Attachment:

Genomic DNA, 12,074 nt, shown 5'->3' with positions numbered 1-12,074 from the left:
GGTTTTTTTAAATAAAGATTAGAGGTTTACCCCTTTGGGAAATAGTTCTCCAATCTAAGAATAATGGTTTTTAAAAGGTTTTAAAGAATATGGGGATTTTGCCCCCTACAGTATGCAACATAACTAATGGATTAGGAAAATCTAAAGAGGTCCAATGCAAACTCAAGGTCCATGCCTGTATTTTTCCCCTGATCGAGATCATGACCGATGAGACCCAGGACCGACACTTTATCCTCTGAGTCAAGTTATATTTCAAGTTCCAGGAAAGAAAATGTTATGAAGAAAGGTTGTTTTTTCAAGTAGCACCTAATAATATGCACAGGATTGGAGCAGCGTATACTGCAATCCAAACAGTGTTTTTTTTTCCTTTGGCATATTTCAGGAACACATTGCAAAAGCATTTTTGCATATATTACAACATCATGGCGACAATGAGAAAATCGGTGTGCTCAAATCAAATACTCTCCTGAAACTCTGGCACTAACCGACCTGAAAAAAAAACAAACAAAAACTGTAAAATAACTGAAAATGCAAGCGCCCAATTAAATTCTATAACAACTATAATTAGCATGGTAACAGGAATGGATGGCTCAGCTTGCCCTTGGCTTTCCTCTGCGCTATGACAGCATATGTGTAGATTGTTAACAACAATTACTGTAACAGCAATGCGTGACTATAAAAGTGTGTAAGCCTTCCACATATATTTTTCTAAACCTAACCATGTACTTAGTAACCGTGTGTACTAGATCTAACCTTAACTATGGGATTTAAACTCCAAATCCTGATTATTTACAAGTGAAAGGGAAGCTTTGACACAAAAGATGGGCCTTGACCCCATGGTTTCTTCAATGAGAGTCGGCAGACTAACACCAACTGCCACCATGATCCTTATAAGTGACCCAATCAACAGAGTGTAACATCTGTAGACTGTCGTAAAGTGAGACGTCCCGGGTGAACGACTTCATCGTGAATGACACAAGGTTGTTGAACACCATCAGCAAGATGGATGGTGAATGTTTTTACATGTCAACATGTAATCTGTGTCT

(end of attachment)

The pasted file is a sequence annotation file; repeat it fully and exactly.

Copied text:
Genomic DNA, 12,074 nt, shown 5'->3' with positions numbered 1-12,074 from the left:
GGTTTTTTTAAATAAAGATTAGAGGTTTACCCCTTTGGGAAATAGTTCTCCAATCTAAGAATAATGGTTTTTAAAAGGTTTTAAAGAATATGGGGATTTTGCCCCCTACAGTATGCAACATAACTAATGGATTAGGAAAATCTAAAGAGGTCCAATGCAAACTCAAGGTCCATGCCTGTATTTTTCCCCTGATCGAGATCATGACCGATGAGACCCAGGACCGACACTTTATCCTCTGAGTCAAGTTATATTTCAAGTTCCAGGAAAGAAAATGTTATGAAGAAAGGTTGTTTTTTCAAGTAGCACCTAATAATATGCACAGGATTGGAGCAGCGTATACTGCAATCCAAACAGTGTTTTTTTTTCCTTTGGCATATTTCAGGAACACATTGCAAAAGCATTTTTGCATATATTACAACATCATGGCGACAATGAGAAAATCGGTGTGCTCAAATCAAATACTCTCCTGAAACTCTGGCACTAACCGACCTGAAAAAAAAACAAACAAAAACTGTAAAATAACTGAAAATGCAAGCGCCCAATTAAATTCTATAACAACTATAATTAGCATGGTAACAGGAATGGATGGCTCAGCTTGCCCTTGGCTTTCCTCTGCGCTATGACAGCATATGTGTAGATTGTTAACAACAATTACTGTAACAGCAATGCGTGACTATAAAAGTGTGTAAGCCTTCCACATATATTTTTCTAAACCTAACCATGTACTTAGTAACCGTGTGTACTAGATCTAACCTTAACTATGGGATTTAAACTCCAAATCCTGATTATTTACAAGTGAAAGGGAAGCTTTGACACAAAAGATGGGCCTTGACCCCATGGTTTCTTCAATGAGAGTCGGCAGACTAACACCAACTGCCACCATGATCCTTATAAGTGACCCAATCAACAGAGTGTAACATCTGTAGACTGTCGTAAAGTGAGACGTCCCGGGTGAACGACTTCATCGTGAATGACACAAGGTTGTTGAACACCATCAGCAAGATGGATGGTGAATGTTTTTACATGTCAACATGTAATCTGTGTCT